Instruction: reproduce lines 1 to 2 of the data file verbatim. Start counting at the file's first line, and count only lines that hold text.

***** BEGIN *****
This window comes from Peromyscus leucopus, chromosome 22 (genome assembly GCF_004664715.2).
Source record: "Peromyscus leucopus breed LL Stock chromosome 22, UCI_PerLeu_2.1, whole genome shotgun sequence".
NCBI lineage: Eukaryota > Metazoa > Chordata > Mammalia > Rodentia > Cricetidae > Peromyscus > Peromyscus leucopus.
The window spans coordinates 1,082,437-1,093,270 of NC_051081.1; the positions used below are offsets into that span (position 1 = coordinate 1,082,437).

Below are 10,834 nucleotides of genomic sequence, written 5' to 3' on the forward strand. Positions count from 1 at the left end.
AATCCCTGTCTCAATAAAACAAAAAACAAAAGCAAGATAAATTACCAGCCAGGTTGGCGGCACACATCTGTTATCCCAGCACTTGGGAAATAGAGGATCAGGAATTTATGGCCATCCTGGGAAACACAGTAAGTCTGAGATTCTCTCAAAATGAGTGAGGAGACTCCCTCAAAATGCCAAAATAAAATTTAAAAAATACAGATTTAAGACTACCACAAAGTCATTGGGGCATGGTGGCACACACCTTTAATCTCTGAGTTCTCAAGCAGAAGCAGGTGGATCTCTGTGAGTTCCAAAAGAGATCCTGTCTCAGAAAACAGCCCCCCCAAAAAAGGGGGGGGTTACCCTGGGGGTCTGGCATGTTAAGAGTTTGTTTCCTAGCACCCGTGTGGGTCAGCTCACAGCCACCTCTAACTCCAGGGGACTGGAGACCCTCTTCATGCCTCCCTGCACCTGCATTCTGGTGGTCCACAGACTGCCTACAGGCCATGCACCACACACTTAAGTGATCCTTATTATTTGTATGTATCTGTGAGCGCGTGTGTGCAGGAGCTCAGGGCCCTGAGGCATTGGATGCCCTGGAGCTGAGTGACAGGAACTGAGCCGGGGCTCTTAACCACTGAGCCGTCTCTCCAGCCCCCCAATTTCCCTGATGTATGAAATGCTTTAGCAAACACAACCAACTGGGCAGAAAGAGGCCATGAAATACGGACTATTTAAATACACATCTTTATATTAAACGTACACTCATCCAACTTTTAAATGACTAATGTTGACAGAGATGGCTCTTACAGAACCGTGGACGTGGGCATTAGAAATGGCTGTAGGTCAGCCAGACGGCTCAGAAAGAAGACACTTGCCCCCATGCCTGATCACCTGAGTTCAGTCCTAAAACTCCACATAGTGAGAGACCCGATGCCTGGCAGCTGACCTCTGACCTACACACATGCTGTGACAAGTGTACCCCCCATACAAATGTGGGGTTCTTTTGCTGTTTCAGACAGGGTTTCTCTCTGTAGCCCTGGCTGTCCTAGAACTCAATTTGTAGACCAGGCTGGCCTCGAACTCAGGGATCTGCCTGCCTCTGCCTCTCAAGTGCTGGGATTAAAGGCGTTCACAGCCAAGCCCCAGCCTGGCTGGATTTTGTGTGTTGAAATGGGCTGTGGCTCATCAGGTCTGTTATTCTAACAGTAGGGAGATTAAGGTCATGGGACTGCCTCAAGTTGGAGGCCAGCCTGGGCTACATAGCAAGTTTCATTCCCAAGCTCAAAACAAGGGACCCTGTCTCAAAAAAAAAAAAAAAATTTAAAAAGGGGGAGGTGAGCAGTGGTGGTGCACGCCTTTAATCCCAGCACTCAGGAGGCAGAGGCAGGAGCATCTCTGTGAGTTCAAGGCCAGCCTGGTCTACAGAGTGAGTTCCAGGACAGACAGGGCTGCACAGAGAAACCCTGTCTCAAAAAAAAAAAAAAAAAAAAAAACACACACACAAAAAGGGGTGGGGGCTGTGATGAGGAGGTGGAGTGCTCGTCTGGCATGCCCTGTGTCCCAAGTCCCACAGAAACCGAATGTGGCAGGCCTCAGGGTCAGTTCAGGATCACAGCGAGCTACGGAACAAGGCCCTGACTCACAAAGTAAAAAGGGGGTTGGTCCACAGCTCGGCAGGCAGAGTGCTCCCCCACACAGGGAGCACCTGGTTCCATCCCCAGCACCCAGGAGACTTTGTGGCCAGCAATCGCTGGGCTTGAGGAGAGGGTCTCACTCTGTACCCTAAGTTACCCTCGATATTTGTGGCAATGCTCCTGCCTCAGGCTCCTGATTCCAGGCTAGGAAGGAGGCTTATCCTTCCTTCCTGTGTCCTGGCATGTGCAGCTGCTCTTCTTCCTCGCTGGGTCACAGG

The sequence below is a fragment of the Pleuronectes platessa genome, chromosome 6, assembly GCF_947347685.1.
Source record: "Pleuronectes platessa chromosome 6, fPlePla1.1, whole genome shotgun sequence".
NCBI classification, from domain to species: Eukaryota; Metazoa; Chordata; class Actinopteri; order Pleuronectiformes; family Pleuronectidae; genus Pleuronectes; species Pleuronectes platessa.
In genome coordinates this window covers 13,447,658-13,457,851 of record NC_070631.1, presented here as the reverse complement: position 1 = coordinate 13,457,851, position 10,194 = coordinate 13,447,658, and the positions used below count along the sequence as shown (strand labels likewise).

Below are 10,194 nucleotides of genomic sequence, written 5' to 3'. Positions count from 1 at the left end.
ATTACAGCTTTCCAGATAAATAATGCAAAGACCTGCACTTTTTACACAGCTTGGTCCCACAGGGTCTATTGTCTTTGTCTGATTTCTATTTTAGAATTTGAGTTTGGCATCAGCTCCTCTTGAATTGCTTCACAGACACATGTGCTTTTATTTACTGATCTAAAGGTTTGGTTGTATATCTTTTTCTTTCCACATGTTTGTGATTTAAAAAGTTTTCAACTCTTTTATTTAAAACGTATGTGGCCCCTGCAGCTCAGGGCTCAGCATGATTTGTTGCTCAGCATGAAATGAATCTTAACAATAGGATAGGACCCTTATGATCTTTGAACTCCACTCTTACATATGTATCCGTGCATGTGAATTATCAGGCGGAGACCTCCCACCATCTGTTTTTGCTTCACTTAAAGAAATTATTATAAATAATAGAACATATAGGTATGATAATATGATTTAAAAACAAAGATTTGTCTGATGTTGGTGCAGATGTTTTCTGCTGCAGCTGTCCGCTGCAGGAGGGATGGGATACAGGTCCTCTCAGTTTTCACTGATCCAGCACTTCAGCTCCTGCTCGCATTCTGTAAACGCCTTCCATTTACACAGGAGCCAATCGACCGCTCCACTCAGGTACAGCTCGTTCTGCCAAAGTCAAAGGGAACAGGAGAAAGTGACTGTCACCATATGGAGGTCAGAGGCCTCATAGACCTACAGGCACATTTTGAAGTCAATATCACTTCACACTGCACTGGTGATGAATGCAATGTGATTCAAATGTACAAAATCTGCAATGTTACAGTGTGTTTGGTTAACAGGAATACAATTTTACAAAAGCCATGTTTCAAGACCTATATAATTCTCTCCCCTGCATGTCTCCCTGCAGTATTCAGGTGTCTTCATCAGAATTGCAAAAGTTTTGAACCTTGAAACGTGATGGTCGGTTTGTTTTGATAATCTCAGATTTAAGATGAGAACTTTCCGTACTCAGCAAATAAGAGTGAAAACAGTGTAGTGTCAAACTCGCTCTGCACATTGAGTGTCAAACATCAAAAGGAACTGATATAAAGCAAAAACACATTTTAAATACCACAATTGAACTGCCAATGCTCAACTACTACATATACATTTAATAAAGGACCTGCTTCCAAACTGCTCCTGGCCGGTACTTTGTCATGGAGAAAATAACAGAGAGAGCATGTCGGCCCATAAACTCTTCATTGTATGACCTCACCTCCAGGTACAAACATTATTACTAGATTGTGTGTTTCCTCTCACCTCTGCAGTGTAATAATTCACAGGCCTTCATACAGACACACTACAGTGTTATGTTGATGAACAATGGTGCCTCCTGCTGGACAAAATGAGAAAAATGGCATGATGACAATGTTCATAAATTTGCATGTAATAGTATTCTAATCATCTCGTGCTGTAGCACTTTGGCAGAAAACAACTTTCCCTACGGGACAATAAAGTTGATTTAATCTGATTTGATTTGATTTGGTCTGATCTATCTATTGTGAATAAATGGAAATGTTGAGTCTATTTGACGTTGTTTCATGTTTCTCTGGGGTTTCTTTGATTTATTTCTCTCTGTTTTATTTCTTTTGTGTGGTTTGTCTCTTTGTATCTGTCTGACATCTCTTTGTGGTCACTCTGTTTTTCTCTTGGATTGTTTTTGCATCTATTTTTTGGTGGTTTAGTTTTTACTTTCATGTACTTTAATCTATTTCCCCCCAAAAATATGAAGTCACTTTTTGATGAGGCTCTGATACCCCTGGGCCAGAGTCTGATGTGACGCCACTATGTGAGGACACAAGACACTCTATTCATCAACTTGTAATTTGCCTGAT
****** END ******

This window comes from Peromyscus leucopus, chromosome 22 (genome assembly GCF_004664715.2).
Source record: "Peromyscus leucopus breed LL Stock chromosome 22, UCI_PerLeu_2.1, whole genome shotgun sequence".